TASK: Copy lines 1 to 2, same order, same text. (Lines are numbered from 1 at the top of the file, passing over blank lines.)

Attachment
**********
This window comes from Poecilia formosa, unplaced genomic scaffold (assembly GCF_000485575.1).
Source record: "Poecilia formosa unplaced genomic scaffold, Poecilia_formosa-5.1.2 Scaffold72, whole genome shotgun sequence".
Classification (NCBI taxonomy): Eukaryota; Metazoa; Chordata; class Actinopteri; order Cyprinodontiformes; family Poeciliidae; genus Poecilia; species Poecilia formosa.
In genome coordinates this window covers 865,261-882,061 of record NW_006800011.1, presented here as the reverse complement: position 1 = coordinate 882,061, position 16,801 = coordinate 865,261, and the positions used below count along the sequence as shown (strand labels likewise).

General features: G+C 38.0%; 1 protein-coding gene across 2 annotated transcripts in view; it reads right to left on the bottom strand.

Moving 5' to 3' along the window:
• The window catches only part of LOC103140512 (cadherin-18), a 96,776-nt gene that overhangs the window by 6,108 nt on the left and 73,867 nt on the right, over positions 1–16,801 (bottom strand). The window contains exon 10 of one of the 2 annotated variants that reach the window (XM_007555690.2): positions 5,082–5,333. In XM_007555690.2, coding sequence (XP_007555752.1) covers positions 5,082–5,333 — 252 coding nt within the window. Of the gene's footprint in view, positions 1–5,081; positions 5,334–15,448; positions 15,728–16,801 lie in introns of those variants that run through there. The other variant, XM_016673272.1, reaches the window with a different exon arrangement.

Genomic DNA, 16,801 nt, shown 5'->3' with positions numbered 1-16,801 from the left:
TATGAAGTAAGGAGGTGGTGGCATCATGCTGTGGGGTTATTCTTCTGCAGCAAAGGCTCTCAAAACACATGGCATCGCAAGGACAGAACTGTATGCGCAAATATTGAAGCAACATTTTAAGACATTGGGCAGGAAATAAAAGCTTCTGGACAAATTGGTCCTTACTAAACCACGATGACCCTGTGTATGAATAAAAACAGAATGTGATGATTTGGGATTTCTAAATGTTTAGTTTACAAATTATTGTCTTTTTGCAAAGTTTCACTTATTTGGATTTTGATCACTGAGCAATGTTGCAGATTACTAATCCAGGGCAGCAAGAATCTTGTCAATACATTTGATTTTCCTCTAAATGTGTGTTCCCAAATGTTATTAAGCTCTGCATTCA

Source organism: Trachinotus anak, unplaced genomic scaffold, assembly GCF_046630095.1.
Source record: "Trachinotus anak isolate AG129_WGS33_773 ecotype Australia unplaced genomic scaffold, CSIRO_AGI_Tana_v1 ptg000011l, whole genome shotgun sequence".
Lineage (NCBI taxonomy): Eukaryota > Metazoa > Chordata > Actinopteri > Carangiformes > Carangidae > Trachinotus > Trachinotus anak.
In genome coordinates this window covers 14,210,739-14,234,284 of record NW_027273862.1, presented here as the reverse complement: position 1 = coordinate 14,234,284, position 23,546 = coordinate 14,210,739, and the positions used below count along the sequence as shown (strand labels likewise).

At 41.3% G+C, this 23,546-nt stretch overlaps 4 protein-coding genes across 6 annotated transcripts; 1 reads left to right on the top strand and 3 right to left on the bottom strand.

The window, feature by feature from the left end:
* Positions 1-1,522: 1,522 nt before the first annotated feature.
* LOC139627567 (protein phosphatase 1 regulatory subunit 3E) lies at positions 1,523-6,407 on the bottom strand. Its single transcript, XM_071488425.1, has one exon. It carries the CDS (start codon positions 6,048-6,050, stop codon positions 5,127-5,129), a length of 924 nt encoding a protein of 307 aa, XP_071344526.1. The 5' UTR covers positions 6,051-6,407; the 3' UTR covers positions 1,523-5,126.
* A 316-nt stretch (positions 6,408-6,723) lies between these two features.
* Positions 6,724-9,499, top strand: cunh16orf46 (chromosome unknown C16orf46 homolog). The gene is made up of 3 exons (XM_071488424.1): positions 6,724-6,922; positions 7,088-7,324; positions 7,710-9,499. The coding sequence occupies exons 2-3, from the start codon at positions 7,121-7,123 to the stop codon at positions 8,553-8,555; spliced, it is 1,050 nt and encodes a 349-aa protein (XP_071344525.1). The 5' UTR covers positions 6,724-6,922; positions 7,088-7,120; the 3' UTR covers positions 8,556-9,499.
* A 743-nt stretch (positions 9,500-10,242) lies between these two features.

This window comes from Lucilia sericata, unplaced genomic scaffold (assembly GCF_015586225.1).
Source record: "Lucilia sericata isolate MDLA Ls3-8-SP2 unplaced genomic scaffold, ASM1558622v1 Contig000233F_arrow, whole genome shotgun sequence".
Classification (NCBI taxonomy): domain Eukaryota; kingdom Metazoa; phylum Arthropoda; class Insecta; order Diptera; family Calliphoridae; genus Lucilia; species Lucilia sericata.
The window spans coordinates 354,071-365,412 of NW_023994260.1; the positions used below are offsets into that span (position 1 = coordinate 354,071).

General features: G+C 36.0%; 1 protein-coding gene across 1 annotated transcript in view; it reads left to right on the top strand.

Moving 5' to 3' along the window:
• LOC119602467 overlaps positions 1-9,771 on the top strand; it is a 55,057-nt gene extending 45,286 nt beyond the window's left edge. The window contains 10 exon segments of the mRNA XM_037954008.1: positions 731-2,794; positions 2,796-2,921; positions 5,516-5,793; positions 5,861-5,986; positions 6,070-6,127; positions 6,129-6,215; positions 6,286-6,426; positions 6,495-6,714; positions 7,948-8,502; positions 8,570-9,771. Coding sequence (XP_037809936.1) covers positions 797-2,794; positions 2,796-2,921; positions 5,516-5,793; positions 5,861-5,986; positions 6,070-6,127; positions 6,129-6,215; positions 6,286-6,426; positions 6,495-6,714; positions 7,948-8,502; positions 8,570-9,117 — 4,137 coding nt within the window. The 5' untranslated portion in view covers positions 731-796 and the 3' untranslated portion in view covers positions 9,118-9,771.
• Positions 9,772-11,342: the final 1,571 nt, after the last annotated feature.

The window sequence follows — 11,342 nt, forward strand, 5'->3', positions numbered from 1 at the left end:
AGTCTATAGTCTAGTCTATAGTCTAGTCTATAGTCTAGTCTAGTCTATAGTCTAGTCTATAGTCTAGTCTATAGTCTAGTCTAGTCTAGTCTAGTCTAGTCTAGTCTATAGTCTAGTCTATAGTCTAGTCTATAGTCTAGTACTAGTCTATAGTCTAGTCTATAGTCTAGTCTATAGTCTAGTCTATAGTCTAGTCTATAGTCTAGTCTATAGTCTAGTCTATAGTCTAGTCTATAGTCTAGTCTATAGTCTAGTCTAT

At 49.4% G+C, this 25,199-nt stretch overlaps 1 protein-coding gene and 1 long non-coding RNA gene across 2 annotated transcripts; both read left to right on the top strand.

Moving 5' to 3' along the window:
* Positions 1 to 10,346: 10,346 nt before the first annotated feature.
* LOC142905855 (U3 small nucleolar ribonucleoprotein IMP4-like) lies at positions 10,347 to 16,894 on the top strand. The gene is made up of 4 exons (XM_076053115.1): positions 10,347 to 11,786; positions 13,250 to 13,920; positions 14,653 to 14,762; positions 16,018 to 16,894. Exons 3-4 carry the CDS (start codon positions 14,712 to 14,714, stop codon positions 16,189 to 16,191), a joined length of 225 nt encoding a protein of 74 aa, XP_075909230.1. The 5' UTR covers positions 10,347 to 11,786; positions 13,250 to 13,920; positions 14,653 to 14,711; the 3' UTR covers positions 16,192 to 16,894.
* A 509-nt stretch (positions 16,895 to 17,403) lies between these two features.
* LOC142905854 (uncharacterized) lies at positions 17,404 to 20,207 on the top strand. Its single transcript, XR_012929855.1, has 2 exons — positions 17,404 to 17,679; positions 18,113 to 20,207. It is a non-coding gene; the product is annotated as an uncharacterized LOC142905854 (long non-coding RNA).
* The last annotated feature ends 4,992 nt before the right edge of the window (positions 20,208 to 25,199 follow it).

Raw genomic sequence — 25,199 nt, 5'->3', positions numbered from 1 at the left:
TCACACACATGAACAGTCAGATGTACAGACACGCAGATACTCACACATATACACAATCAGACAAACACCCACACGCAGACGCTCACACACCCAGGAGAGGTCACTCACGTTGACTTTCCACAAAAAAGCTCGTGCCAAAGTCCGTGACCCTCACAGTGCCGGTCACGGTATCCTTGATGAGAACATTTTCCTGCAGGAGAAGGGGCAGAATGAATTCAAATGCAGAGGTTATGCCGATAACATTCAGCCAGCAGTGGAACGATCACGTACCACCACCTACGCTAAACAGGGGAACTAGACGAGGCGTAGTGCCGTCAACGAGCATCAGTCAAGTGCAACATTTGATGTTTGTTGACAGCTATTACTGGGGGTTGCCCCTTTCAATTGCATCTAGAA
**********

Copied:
This window comes from Poecilia formosa, unplaced genomic scaffold (assembly GCF_000485575.1).
Source record: "Poecilia formosa unplaced genomic scaffold, Poecilia_formosa-5.1.2 Scaffold72, whole genome shotgun sequence".